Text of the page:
New Delhi, May 20: The army has begun putting up walls of barbed wire on stretches running parallel to the Line of Control (LoC) in Jammu and Kashmir during a major counter-insurgency drive codenamed “Operation Sarp Vinash” carried out from April 20 to May 18.
Army sources said barbed wire was being put up over the past two weeks on “selective” stretches and in tandem with electronic surveillance equipment that were being used.
All the information on Operation Sarp Vinash (kill the snake) is from sources in the army and independent verification is not possible.
Other sources in the security establishment said barbed wire was being put up in parts deep inside Indian territory and not on the Line of Control itself. They did not describe the barbed wire defence as a “fence”.
The army chief, General Nirmal Chandra Vij, returned to Delhi this evening after a two-day review of the operation carried out by the Romeo Force of the Rashtriya Rifles, the army’s main counter-insurgency formation in Jammu and Kashmir.
During the chief’s visit, it was decided that the army will redeploy units to buttress its forces with a second tier. This would normally indicate a beefing up of the already high troop levels, but the sources said “it does not necessarily mean increasing the density of troops”. India is under international pressure to reduce troop levels in Jammu and Kashmir.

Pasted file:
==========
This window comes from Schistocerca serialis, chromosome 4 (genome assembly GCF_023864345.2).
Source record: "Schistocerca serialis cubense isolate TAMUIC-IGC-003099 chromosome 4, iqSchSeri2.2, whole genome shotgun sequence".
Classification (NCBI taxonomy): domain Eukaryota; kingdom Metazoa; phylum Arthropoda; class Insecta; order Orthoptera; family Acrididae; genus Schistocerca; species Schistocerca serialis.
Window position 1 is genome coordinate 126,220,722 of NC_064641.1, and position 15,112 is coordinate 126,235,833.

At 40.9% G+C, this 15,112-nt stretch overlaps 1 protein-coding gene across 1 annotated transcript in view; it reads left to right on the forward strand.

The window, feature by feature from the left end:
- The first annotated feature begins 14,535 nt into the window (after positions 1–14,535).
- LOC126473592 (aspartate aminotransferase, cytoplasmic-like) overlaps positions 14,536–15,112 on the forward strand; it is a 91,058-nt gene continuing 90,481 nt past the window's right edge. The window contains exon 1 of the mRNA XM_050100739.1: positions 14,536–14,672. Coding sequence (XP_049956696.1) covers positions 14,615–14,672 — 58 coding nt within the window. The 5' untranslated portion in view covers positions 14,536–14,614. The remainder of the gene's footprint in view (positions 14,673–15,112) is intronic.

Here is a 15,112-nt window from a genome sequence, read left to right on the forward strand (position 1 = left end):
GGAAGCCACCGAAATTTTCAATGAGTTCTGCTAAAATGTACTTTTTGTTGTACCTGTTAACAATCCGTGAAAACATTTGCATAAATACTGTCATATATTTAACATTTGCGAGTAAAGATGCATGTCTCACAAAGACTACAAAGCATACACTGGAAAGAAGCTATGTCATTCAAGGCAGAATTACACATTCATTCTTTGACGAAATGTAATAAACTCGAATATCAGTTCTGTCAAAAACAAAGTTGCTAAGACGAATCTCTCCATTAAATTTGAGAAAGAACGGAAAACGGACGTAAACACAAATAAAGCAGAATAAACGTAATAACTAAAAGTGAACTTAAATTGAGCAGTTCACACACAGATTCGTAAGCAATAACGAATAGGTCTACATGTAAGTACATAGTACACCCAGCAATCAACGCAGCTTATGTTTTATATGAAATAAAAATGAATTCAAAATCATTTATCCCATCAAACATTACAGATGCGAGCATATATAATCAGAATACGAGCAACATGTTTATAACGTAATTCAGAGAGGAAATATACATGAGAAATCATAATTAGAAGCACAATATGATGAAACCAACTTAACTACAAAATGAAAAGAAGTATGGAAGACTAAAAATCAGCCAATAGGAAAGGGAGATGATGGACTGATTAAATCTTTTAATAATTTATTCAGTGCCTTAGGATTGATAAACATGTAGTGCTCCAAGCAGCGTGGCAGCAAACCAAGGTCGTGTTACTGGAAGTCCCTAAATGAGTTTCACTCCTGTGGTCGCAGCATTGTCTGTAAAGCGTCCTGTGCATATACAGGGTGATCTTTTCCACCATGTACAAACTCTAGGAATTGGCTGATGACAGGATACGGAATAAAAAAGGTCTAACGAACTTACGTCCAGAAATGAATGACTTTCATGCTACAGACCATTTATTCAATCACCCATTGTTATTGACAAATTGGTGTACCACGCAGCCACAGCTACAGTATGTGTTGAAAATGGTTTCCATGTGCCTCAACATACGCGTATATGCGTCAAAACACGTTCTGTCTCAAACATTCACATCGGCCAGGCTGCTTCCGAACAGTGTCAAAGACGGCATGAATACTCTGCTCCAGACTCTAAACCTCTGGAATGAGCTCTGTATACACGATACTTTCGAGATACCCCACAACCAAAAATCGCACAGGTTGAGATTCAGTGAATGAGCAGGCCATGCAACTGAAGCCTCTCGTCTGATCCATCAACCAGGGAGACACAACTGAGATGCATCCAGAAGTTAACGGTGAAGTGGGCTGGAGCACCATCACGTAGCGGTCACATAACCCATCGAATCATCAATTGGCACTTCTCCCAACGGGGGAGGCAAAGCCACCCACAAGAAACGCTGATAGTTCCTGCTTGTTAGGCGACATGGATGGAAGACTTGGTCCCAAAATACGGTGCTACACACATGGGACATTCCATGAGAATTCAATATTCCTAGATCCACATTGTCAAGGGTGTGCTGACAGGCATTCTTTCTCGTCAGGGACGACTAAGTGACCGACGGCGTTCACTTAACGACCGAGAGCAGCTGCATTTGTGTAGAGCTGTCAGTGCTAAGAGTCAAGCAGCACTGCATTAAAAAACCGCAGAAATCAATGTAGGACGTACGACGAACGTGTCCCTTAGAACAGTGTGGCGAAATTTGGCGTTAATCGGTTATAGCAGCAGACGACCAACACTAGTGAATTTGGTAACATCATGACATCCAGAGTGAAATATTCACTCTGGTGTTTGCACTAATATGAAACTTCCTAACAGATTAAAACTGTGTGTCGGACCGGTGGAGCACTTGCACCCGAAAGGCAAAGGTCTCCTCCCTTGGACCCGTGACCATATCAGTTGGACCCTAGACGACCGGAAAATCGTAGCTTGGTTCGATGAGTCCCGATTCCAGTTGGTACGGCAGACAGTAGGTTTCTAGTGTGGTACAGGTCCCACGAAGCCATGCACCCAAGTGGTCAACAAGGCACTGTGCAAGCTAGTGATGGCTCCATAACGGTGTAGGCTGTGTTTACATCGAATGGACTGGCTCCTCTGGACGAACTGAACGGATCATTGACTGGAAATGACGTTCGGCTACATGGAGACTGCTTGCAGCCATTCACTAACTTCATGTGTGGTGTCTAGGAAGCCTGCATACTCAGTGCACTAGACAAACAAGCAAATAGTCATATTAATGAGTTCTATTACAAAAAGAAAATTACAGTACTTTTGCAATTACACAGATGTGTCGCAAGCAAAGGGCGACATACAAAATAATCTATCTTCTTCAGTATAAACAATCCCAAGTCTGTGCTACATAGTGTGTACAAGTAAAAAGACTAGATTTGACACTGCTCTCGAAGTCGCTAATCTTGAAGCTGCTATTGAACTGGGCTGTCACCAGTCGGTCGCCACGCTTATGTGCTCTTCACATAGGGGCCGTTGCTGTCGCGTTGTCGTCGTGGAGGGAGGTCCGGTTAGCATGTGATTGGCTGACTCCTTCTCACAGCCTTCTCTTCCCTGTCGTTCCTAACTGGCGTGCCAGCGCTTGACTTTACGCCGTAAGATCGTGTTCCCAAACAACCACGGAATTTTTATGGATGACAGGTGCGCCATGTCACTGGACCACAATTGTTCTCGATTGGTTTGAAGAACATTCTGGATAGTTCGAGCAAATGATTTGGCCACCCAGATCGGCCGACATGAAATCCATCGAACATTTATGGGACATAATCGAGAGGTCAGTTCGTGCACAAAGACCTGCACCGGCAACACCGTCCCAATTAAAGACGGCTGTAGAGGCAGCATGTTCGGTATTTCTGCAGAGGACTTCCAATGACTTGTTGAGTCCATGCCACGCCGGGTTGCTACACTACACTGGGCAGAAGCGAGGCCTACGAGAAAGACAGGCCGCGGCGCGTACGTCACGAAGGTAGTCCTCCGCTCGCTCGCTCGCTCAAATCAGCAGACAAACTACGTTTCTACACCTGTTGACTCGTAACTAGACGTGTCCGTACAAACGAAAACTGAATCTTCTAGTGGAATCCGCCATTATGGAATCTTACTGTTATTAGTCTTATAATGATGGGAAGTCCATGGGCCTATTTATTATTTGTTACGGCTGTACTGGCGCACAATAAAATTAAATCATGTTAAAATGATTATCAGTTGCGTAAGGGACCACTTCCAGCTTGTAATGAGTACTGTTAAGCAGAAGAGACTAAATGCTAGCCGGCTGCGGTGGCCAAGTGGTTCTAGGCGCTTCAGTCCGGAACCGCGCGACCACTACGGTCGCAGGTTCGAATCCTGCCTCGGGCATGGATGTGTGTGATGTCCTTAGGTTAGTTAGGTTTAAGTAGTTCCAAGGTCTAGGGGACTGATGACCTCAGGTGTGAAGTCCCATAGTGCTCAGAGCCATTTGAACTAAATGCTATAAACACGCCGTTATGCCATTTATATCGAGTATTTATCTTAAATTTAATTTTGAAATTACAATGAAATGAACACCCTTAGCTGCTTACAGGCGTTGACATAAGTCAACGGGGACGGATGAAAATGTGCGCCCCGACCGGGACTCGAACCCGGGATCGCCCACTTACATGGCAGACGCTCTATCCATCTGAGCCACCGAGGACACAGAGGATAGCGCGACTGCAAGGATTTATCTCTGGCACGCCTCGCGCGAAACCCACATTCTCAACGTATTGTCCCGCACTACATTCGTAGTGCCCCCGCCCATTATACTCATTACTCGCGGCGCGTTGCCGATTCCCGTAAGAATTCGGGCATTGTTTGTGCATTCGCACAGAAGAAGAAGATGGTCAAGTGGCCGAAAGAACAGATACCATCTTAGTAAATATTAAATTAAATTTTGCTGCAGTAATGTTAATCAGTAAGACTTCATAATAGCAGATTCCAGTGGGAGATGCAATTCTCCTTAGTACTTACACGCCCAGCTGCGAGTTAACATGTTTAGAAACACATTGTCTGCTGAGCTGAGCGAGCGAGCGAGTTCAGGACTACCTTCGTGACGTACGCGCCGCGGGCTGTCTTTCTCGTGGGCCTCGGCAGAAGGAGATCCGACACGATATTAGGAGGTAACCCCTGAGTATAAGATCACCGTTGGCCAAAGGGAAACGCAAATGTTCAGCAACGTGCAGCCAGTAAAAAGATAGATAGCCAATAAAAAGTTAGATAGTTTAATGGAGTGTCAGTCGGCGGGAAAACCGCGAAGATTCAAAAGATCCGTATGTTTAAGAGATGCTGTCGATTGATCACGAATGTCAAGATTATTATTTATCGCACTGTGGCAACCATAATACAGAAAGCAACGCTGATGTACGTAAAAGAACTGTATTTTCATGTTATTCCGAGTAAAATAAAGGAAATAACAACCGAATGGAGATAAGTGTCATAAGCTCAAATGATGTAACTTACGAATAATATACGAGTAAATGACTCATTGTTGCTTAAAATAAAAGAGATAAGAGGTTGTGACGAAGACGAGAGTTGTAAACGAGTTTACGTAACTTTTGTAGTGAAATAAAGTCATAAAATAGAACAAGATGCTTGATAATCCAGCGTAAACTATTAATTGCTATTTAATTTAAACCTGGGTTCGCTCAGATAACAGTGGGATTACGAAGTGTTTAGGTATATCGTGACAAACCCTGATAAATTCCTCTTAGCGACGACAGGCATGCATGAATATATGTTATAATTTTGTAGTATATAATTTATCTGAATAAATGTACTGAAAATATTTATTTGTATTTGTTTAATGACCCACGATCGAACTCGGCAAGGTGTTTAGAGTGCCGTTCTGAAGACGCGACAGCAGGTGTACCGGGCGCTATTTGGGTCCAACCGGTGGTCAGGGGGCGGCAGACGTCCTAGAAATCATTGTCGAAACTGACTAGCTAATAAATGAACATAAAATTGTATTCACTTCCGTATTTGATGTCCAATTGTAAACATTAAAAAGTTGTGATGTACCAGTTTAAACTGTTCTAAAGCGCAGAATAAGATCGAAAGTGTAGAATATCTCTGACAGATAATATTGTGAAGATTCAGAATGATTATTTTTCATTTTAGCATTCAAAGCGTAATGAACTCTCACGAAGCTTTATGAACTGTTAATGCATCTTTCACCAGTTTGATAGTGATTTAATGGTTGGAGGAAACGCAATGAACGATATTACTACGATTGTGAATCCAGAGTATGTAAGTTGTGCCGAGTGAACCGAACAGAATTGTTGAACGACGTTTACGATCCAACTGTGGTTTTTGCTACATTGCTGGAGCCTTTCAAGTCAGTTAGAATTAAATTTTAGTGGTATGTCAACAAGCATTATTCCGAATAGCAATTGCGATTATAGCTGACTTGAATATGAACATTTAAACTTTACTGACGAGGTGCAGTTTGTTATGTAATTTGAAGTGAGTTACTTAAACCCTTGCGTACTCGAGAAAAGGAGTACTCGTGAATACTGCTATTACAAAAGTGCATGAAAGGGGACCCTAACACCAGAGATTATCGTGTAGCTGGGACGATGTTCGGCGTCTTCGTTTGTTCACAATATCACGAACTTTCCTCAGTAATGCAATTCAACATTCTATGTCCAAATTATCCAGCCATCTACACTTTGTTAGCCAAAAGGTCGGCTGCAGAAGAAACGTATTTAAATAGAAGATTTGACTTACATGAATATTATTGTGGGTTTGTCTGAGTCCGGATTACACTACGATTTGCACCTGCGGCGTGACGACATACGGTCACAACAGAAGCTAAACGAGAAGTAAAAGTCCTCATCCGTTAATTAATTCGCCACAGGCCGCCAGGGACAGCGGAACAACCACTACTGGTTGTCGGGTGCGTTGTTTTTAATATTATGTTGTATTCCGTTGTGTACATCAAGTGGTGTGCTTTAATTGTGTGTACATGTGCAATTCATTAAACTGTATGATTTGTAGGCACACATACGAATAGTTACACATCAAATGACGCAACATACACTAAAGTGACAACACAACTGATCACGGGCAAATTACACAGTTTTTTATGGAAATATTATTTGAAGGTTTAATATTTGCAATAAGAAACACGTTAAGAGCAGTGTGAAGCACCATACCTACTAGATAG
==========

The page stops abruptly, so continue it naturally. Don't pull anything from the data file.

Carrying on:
Fencing of the LoC can be interpreted as pre-emptive action to stem infiltration. Under internationally recognised norms and rules, fencing is not carried out on the zero line of the border but at least 100 metres inside Indian territory. Fencing along a stretch of the international boundary in Jammu that Pakistan describes as a “working boundary” continues to be disrupted by intermittent shelling. Besides, fencing along international boundaries and fencing along the LoC have different connotations.
(PTI adds: Border Security Force chief Ajai Raj Sharma today said fencing of the border in Jammu and Kashmir was progressing at a fast pace despite regular Pakistani firing and is expected to be completed by next year. “Once completed, it is expected to bring down infiltration to the minimum level.”)
Army sources said General Vij reviewed the situation in the Hill Kaka area, the focus of Operation Sarp Vinash, probably the most intensive single counter-insurgency operation in the state. They claimed at least 60 militants were killed and 90 hideouts destroyed. The army has also taken an unspecified number of casualties, including in its officer ranks.
The army’s assessment and reaction to its findings during the operation indicate that units of the Romeo Force encountered defences and militant forces that appeared to have dug in over a period of time.
No assessment of the number of militants in the area was available. “Maybe a few hundred but it is still too early to estimate,” the sources said.
They added that they had not recorded any major infiltration bid since the snow melted in summer and the passes cleared.